The geographical region now known as modern day Nigeria was once, known as a slave coast but this changed in 1870 when slavery was abolished. The landmass has been home to many ancient and indigenous pre-colonial states and kingdoms over millennia, while the name “Nigeria” was coined from the Niger River by a British journalist named flora Shaw in 1897. Due to the abundance of agricultural and natural resources, the Royal Niger Company controlled trade in the territory but after Great Britain revoked her charter, the company sold its territory to the British government for 865,000 pounds. By 1914, Lord Lugard amalgamated the southern and Northern protectorates to form one Nation before she gained independence on the 1st of October 1960. Agricultural produce from the regions catered for the needs of the country until 1958 when oil was discovered in Oloibiri. After independence, young Nigerians united to provide leadership to the citizens of this wonderful country, but a military junta and the regrettable civil war disrupted this. The war though fought together by brothers, claimed the lives of many precious Nigerians. After the war, we settled back as brethren to reconcile and work for the purpose of one indivisible nation. In 1999, fate helped us to return to civil rule. Despite these interruptions, we have remained one.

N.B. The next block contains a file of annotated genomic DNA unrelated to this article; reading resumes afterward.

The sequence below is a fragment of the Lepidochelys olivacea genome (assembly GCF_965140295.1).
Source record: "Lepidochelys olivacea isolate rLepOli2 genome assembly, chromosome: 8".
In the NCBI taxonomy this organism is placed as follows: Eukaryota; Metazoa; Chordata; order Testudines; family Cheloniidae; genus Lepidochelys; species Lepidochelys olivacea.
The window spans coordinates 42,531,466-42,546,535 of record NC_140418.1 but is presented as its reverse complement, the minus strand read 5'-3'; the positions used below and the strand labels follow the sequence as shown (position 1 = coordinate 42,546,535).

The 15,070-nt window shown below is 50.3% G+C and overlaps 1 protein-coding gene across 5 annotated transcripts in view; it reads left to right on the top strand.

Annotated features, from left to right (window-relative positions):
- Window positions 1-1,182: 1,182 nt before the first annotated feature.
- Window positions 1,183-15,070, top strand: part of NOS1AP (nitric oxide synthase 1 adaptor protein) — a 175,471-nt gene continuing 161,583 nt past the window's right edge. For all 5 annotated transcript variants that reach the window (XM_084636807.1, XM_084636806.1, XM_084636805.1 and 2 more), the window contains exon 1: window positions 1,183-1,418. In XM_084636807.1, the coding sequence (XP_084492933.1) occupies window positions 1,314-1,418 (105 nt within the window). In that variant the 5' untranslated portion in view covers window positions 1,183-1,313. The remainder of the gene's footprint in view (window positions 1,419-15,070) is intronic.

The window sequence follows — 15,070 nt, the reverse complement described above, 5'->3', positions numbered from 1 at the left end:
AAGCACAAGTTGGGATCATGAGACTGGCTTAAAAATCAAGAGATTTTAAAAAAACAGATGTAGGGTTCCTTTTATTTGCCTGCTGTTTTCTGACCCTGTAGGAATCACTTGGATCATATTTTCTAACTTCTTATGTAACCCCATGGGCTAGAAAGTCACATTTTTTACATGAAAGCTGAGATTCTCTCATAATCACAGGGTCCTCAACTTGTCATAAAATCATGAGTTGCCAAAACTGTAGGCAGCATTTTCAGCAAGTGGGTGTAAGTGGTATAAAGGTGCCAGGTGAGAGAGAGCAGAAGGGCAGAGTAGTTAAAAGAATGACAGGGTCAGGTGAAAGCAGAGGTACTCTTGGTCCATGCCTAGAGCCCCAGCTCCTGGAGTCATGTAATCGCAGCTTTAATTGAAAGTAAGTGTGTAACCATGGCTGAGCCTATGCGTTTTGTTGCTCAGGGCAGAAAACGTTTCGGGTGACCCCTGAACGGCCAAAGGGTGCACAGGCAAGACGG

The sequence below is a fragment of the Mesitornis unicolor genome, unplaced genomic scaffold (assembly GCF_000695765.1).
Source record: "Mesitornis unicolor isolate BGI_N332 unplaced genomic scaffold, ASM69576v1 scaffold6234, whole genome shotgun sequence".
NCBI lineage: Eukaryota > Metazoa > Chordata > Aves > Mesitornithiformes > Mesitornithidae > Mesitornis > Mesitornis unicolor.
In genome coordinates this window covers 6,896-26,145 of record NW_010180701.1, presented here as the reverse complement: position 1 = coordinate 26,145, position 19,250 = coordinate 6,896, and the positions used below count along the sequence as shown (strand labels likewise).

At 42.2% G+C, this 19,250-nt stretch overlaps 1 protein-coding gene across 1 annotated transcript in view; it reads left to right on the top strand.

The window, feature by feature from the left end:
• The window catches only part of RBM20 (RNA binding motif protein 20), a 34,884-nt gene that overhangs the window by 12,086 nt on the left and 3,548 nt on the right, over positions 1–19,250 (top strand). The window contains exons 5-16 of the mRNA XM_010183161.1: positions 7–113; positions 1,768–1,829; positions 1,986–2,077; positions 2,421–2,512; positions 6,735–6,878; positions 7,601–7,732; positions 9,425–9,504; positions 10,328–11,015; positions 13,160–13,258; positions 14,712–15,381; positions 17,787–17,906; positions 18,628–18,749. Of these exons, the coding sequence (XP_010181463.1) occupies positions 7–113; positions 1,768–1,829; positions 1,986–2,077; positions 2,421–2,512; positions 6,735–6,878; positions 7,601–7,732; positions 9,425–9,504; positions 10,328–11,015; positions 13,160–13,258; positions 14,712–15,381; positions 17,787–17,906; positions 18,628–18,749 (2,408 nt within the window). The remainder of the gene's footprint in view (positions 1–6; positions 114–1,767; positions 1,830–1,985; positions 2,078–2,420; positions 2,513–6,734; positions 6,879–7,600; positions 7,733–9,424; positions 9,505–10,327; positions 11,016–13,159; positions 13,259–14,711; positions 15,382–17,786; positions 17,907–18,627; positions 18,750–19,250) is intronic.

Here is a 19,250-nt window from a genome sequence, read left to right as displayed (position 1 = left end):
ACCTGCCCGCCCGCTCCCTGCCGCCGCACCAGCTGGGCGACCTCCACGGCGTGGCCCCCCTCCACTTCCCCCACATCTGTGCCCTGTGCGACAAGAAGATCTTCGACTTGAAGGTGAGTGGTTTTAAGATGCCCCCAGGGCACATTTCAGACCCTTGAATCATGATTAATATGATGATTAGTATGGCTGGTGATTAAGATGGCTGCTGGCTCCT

According to Collin Powell “a dream doesn’t become a reality through magic; It takes sweat, determination and hard work”. Armed with this counsel, the nation and her youths are working together presently to build a great nation for the black race. There is the establishment of presidential infrastructure development fund, construction of rails, roads and ports for easy transportation, energization of education and economies programme, insecurity war, launch of solar power Naija to deliver 5 million off grid solar connections, establishment of survival fund, National Youth Investment Fund and NSPWP to reduce unemployment etc.